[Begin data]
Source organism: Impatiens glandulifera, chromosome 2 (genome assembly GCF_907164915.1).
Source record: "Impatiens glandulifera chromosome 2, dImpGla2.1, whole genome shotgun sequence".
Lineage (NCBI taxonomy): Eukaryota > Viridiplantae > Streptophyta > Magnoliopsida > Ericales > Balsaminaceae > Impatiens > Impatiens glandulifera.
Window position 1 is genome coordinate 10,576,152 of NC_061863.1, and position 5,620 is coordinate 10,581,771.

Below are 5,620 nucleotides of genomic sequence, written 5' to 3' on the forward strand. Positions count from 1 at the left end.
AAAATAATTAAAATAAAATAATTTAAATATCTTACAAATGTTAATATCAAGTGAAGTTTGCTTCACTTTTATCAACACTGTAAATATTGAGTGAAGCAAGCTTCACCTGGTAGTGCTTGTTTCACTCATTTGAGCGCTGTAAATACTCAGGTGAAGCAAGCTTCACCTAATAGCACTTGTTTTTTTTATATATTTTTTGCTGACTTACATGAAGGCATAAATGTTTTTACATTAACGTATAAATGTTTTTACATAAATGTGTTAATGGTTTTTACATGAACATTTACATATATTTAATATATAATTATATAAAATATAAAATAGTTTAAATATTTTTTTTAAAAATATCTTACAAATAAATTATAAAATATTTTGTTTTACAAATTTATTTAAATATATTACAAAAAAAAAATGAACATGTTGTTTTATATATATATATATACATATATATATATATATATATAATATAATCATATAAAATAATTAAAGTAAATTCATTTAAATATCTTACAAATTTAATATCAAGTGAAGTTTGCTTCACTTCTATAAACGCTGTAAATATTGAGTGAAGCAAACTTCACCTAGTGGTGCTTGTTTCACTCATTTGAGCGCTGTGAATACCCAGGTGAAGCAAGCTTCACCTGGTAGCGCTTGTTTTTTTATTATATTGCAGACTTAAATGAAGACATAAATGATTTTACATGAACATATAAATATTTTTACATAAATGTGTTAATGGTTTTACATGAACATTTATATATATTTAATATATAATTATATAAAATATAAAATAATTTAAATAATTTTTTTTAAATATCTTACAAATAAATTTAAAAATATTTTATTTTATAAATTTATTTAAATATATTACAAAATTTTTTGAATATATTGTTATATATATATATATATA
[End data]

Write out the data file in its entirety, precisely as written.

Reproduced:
Source organism: Impatiens glandulifera, chromosome 2 (genome assembly GCF_907164915.1).
Source record: "Impatiens glandulifera chromosome 2, dImpGla2.1, whole genome shotgun sequence".
Lineage (NCBI taxonomy): Eukaryota > Viridiplantae > Streptophyta > Magnoliopsida > Ericales > Balsaminaceae > Impatiens > Impatiens glandulifera.
Window position 1 is genome coordinate 10,576,152 of NC_061863.1, and position 5,620 is coordinate 10,581,771.

Below are 5,620 nucleotides of genomic sequence, written 5' to 3' on the forward strand. Positions count from 1 at the left end.
AAAATAATTAAAATAAAATAATTTAAATATCTTACAAATGTTAATATCAAGTGAAGTTTGCTTCACTTTTATCAACACTGTAAATATTGAGTGAAGCAAGCTTCACCTGGTAGTGCTTGTTTCACTCATTTGAGCGCTGTAAATACTCAGGTGAAGCAAGCTTCACCTAATAGCACTTGTTTTTTTTATATATTTTTTGCTGACTTACATGAAGGCATAAATGTTTTTACATTAACGTATAAATGTTTTTACATAAATGTGTTAATGGTTTTTACATGAACATTTACATATATTTAATATATAATTATATAAAATATAAAATAGTTTAAATATTTTTTTTAAAAATATCTTACAAATAAATTATAAAATATTTTGTTTTACAAATTTATTTAAATATATTACAAAAAAAAAATGAACATGTTGTTTTATATATATATATATACATATATATATATATATATATAATATAATCATATAAAATAATTAAAGTAAATTCATTTAAATATCTTACAAATTTAATATCAAGTGAAGTTTGCTTCACTTCTATAAACGCTGTAAATATTGAGTGAAGCAAACTTCACCTAGTGGTGCTTGTTTCACTCATTTGAGCGCTGTGAATACCCAGGTGAAGCAAGCTTCACCTGGTAGCGCTTGTTTTTTTATTATATTGCAGACTTAAATGAAGACATAAATGATTTTACATGAACATATAAATATTTTTACATAAATGTGTTAATGGTTTTACATGAACATTTATATATATTTAATATATAATTATATAAAATATAAAATAATTTAAATAATTTTTTTTAAATATCTTACAAATAAATTTAAAAATATTTTATTTTATAAATTTATTTAAATATATTACAAAATTTTTTGAATATATTGTTATATATATATATATATA